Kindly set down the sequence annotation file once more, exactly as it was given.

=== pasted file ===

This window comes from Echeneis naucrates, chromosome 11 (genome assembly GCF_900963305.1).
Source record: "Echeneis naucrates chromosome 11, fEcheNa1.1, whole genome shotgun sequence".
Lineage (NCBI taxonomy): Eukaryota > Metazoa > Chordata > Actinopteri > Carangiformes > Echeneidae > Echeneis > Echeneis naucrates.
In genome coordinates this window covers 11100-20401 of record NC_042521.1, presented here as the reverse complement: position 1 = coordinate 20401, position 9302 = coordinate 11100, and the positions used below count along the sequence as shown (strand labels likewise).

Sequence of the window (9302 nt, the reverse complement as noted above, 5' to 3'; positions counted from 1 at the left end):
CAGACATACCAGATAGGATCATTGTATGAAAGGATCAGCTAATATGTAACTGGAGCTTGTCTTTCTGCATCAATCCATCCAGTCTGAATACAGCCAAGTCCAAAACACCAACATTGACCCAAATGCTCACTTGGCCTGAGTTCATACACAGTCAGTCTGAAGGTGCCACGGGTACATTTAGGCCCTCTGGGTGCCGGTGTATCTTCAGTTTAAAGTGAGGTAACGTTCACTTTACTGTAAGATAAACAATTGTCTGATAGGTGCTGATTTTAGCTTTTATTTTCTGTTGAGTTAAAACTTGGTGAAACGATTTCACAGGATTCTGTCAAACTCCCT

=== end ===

This window comes from Echeneis naucrates, chromosome 11 (genome assembly GCF_900963305.1).
Source record: "Echeneis naucrates chromosome 11, fEcheNa1.1, whole genome shotgun sequence".
Lineage (NCBI taxonomy): Eukaryota > Metazoa > Chordata > Actinopteri > Carangiformes > Echeneidae > Echeneis > Echeneis naucrates.
In genome coordinates this window covers 11100-20401 of record NC_042521.1, presented here as the reverse complement: position 1 = coordinate 20401, position 9302 = coordinate 11100, and the positions used below count along the sequence as shown (strand labels likewise).

Sequence of the window (9302 nt, the reverse complement as noted above, 5' to 3'; positions counted from 1 at the left end):
CAGACATACCAGATAGGATCATTGTATGAAAGGATCAGCTAATATGTAACTGGAGCTTGTCTTTCTGCATCAATCCATCCAGTCTGAATACAGCCAAGTCCAAAACACCAACATTGACCCAAATGCTCACTTGGCCTGAGTTCATACACAGTCAGTCTGAAGGTGCCACGGGTACATTTAGGCCCTCTGGGTGCCGGTGTATCTTCAGTTTAAAGTGAGGTAACGTTCACTTTACTGTAAGATAAACAATTGTCTGATAGGTGCTGATTTTAGCTTTTATTTTCTGTTGAGTTAAAACTTGGTGAAACGATTTCACAGGATTCTGTCAAACTCCCT